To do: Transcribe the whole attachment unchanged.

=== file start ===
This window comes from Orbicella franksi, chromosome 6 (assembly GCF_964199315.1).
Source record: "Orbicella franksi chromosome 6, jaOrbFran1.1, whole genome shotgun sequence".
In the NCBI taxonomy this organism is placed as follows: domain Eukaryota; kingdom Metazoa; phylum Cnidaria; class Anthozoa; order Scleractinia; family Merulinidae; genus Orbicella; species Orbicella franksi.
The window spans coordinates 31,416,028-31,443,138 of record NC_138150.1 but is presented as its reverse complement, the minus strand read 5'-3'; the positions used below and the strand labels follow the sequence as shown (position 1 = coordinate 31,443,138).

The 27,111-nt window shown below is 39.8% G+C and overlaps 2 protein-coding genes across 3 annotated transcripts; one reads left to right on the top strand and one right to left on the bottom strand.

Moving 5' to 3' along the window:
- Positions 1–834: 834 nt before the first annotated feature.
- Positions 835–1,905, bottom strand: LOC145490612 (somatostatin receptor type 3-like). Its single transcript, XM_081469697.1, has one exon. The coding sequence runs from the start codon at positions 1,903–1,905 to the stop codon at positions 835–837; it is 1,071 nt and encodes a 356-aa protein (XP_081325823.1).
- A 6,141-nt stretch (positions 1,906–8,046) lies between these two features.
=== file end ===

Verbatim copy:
This window comes from Orbicella franksi, chromosome 6 (assembly GCF_964199315.1).
Source record: "Orbicella franksi chromosome 6, jaOrbFran1.1, whole genome shotgun sequence".
In the NCBI taxonomy this organism is placed as follows: domain Eukaryota; kingdom Metazoa; phylum Cnidaria; class Anthozoa; order Scleractinia; family Merulinidae; genus Orbicella; species Orbicella franksi.
The window spans coordinates 31,416,028-31,443,138 of record NC_138150.1 but is presented as its reverse complement, the minus strand read 5'-3'; the positions used below and the strand labels follow the sequence as shown (position 1 = coordinate 31,443,138).

The 27,111-nt window shown below is 39.8% G+C and overlaps 2 protein-coding genes across 3 annotated transcripts; one reads left to right on the top strand and one right to left on the bottom strand.

Moving 5' to 3' along the window:
- Positions 1–834: 834 nt before the first annotated feature.
- Positions 835–1,905, bottom strand: LOC145490612 (somatostatin receptor type 3-like). Its single transcript, XM_081469697.1, has one exon. The coding sequence runs from the start codon at positions 1,903–1,905 to the stop codon at positions 835–837; it is 1,071 nt and encodes a 356-aa protein (XP_081325823.1).
- A 6,141-nt stretch (positions 1,906–8,046) lies between these two features.